Key Points:

Victoria University earthquake scientist Dr John Townend says Kiwis shouldn't draw any connections between the Japan quake and last Monday's 7.8 Kaikoura quake. "The basic explanation of the earthquake in Japan is they had a magnitude 9.0 quake in 2011 and a magnitude 9 generates large aftershocks and an extended aftershock sequence," he said. "So we are just seeing that ongoing activity in that part of the world."

Townend said Kiwis shouldn't infer a link with our quake and Japan's - or between the March 2011 Tohoku earthquake and tsunami and the 2010 and 2011 Canterbury and Christchurch earthquakes. "I don't think we should draw any conclusions about the timing of this quake in relation to that one," Townend said. "Again, it appears to be a subduction system involved - a bit like what happens off our East Coast - and there the Pacific plate is going down beneath Eurasia or North America, and this has for a long time been known to generate big earthquakes." Townend said there was no evidence to suggest any elevated activity across the ring. "Patterns are very hard to detect from big quakes, because they happen so infrequently," he said. "So when you have two in close proximity, it seems natural to draw a conclusion about there being an elevated rate - but as far as I'm aware, there's no evidence for that."

Pacific Ring of Fire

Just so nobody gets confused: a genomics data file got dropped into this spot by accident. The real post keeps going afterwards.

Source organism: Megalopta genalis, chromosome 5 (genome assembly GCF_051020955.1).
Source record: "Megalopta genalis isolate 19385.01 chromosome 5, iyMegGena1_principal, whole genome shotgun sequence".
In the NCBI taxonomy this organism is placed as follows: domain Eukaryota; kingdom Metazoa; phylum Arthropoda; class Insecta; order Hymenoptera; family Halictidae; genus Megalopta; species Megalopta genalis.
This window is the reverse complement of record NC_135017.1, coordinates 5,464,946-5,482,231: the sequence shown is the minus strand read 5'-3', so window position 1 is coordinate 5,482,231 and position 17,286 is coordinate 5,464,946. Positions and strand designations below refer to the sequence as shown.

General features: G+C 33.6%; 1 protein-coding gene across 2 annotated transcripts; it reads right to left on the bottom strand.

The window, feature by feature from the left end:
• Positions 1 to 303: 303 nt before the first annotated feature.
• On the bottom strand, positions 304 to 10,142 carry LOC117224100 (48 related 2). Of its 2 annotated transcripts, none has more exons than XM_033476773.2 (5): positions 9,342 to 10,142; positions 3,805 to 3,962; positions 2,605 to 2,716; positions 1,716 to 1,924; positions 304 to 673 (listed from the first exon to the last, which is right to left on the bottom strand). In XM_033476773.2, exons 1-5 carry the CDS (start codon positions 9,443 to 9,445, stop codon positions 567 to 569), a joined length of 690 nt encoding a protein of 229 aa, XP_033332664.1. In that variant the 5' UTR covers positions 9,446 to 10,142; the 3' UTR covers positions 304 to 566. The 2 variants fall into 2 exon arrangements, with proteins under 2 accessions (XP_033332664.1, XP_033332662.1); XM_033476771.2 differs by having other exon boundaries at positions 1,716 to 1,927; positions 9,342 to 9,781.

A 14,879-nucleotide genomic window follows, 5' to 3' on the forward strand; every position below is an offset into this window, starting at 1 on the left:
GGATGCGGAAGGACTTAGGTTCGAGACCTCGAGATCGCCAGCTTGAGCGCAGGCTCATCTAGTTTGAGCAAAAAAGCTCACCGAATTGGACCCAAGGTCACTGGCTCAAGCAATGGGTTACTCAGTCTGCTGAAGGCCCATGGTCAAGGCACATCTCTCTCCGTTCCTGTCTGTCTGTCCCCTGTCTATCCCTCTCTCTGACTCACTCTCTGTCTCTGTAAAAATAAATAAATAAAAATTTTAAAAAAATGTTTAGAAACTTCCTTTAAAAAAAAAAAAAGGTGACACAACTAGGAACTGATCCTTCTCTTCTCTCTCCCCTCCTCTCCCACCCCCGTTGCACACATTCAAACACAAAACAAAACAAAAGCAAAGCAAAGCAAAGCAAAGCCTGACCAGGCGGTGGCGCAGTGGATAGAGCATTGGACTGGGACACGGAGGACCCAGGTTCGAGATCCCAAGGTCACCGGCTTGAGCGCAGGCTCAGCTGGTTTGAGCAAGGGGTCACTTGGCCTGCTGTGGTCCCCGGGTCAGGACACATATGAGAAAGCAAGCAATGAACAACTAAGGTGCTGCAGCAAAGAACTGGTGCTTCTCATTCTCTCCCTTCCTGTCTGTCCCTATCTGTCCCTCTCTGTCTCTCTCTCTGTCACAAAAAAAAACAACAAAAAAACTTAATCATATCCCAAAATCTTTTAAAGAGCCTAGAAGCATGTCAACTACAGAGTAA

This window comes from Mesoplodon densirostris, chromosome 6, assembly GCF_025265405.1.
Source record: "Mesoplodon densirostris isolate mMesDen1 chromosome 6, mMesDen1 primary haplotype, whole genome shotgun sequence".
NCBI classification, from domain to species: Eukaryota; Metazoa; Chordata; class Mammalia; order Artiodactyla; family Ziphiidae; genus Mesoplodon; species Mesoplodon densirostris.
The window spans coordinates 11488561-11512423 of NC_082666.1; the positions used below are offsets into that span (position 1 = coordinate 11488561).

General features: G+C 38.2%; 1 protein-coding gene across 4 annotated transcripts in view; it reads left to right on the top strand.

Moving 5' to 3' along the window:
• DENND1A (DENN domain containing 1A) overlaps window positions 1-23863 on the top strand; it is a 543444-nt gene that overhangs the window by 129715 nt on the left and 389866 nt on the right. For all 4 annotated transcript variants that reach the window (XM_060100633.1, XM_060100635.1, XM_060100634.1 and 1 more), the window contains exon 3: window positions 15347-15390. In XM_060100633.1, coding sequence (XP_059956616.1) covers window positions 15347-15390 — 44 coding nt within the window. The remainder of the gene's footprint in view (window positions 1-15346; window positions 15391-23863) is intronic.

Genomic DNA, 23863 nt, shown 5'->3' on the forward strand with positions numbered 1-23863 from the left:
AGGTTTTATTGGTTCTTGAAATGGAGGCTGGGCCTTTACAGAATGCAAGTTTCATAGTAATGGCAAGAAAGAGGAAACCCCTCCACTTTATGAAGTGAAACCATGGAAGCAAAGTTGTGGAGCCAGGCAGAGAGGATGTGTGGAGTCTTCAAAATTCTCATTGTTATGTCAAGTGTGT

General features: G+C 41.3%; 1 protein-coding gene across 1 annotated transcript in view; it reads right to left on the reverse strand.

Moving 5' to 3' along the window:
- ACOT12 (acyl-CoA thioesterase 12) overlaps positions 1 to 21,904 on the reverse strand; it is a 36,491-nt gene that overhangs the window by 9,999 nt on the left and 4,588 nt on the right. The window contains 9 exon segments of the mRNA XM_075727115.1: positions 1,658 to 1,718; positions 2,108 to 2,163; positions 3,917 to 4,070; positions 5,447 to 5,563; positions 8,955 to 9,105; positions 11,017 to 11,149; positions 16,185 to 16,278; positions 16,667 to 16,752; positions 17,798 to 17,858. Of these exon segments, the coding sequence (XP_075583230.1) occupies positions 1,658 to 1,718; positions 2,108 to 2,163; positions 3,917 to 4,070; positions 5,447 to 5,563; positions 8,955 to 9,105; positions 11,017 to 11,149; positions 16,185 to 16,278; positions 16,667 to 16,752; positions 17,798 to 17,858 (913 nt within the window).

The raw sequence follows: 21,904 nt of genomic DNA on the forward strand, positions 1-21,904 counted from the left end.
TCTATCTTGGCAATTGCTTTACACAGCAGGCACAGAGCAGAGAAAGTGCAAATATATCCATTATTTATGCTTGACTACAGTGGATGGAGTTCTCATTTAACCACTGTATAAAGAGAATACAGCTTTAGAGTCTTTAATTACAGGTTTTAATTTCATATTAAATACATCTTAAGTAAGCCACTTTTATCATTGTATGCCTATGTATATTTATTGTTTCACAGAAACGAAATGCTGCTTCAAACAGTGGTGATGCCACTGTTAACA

While separate events driven by separate movements, Japan and New Zealand's earthquake activity is linked in a wider context to the Pacific Ring of Fire, an almost continuous belt of volcanoes and earthquakes around the rim of the Pacific Ocean. It's defined by the 103 million-square kilometre Pacific Plate smashing together with other vast tectonic plates that form parts of the geological jigsaw puzzle that make up Earth's lithosphere - its rigid, outermost shell that combines the crust and the upper mantle. The Pacific Ring of Fire is home to 452 of the world's volcanoes - and more than 75 per cent of the world's active ones - and about 90 per cent of the world's earthquakes, including 81 per cent of the largest shakes. Nine of the 10 largest quakes since November 7 have occurred somewhere in the ring - the 7.8 Kaikoura Quake being the biggest, followed by today's 6.9 quake in Japan and two 6.5 aftershocks from the Kaikoura quake. While New Zealand's volcanic and earthquake activity stems from its position at the boundary of the Pacific and Australian, Japan sits near the boundaries of the Pacific, Philippine and Eurasian plates. In New Zealand's case, there's a continual scrum going on between the Pacific Plate and the 47-million square kilometre Australian Plate right along the curving boundary. Each year, there are more than 100,000 earthquakes in and around Japan, of which between 1000 and 1,500 are large enough to be felt. In New Zealand, there are more than 15,000 quakes large enough to be recorded every year, of which between 100 and 150 are big enough to be felt by people.